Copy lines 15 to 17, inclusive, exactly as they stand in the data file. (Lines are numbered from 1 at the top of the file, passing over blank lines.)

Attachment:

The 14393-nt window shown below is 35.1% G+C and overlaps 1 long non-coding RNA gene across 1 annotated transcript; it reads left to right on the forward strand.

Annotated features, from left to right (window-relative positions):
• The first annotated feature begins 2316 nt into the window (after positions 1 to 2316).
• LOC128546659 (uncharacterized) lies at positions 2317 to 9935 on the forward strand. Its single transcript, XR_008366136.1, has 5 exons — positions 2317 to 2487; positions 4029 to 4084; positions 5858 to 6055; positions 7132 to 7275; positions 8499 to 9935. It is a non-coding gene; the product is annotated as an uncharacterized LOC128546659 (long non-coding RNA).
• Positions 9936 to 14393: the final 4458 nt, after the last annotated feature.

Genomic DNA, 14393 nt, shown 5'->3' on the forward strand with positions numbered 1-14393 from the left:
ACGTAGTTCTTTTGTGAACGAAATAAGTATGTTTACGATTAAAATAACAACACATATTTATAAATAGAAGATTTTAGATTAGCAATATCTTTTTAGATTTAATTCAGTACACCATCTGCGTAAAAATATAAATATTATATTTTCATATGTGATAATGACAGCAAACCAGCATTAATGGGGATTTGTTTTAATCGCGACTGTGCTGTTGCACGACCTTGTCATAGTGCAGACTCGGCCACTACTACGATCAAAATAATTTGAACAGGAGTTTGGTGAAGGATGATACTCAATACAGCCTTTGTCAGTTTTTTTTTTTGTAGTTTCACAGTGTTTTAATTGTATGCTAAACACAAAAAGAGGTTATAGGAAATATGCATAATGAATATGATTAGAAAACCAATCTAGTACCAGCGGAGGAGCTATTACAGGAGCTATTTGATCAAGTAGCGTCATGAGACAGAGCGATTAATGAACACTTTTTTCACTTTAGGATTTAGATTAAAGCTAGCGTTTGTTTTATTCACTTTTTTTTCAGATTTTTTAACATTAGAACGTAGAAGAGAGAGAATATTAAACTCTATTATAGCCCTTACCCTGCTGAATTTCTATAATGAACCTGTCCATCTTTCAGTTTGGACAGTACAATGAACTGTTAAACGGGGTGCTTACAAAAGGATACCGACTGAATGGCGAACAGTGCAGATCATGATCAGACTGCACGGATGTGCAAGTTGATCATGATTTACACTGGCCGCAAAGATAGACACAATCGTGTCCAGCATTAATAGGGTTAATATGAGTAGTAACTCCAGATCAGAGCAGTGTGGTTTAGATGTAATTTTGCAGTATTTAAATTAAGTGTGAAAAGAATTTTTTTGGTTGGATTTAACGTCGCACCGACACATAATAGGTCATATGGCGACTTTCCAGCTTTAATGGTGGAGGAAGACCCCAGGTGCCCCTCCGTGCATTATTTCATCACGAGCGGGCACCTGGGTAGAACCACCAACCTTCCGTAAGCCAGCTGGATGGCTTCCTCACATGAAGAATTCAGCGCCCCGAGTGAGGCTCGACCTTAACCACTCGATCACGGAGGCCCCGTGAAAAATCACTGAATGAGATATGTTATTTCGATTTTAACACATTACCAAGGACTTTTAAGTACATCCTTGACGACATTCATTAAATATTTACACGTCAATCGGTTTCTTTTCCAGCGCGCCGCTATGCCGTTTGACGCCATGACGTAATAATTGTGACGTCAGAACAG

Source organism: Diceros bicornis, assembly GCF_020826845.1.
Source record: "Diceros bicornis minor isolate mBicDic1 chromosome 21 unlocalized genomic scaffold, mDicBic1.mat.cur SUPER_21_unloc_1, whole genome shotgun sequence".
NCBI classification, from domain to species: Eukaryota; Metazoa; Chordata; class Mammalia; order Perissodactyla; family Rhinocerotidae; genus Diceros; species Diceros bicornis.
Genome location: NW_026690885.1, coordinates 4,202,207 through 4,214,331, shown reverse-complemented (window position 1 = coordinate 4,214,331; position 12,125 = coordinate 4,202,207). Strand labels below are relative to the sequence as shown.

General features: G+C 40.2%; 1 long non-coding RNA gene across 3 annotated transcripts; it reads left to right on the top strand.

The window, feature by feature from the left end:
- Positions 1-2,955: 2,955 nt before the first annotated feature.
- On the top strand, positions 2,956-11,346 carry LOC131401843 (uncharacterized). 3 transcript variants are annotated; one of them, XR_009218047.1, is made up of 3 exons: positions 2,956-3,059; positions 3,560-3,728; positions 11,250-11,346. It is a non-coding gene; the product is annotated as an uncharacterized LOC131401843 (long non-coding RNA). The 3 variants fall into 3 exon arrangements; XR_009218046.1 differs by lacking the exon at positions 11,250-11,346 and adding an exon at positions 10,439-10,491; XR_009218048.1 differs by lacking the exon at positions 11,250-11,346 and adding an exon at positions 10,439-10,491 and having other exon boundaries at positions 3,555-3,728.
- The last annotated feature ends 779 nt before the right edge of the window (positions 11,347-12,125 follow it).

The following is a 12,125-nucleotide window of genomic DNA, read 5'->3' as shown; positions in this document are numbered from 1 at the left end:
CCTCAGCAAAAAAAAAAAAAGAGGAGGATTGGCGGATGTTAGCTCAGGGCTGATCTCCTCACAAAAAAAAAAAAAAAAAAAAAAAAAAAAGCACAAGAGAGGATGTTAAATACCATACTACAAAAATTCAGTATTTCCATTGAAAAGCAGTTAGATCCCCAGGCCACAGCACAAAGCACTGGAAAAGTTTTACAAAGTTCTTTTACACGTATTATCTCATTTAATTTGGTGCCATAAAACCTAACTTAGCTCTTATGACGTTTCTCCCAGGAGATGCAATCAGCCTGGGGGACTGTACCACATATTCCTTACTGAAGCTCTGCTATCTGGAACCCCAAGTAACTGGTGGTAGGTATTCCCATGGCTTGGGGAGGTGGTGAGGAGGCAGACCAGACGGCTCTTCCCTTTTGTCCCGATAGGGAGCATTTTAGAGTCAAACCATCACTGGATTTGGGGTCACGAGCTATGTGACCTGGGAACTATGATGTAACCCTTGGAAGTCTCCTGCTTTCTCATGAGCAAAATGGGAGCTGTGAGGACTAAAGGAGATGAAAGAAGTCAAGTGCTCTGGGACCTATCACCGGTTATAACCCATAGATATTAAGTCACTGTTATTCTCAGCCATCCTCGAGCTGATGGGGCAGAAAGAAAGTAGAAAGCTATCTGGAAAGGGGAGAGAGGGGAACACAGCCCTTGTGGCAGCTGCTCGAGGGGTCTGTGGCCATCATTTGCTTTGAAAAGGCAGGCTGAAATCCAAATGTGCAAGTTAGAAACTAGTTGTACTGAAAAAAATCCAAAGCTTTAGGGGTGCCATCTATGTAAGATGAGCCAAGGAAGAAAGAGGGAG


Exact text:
- On the top strand, positions 2,956-11,346 carry LOC131401843 (uncharacterized). 3 transcript variants are annotated; one of them, XR_009218047.1, is made up of 3 exons: positions 2,956-3,059; positions 3,560-3,728; positions 11,250-11,346. It is a non-coding gene; the product is annotated as an uncharacterized LOC131401843 (long non-coding RNA). The 3 variants fall into 3 exon arrangements; XR_009218046.1 differs by lacking the exon at positions 11,250-11,346 and adding an exon at positions 10,439-10,491; XR_009218048.1 differs by lacking the exon at positions 11,250-11,346 and adding an exon at positions 10,439-10,491 and having other exon boundaries at positions 3,555-3,728.
- The last annotated feature ends 779 nt before the right edge of the window (positions 11,347-12,125 follow it).

The following is a 12,125-nucleotide window of genomic DNA, read 5'->3' as shown; positions in this document are numbered from 1 at the left end: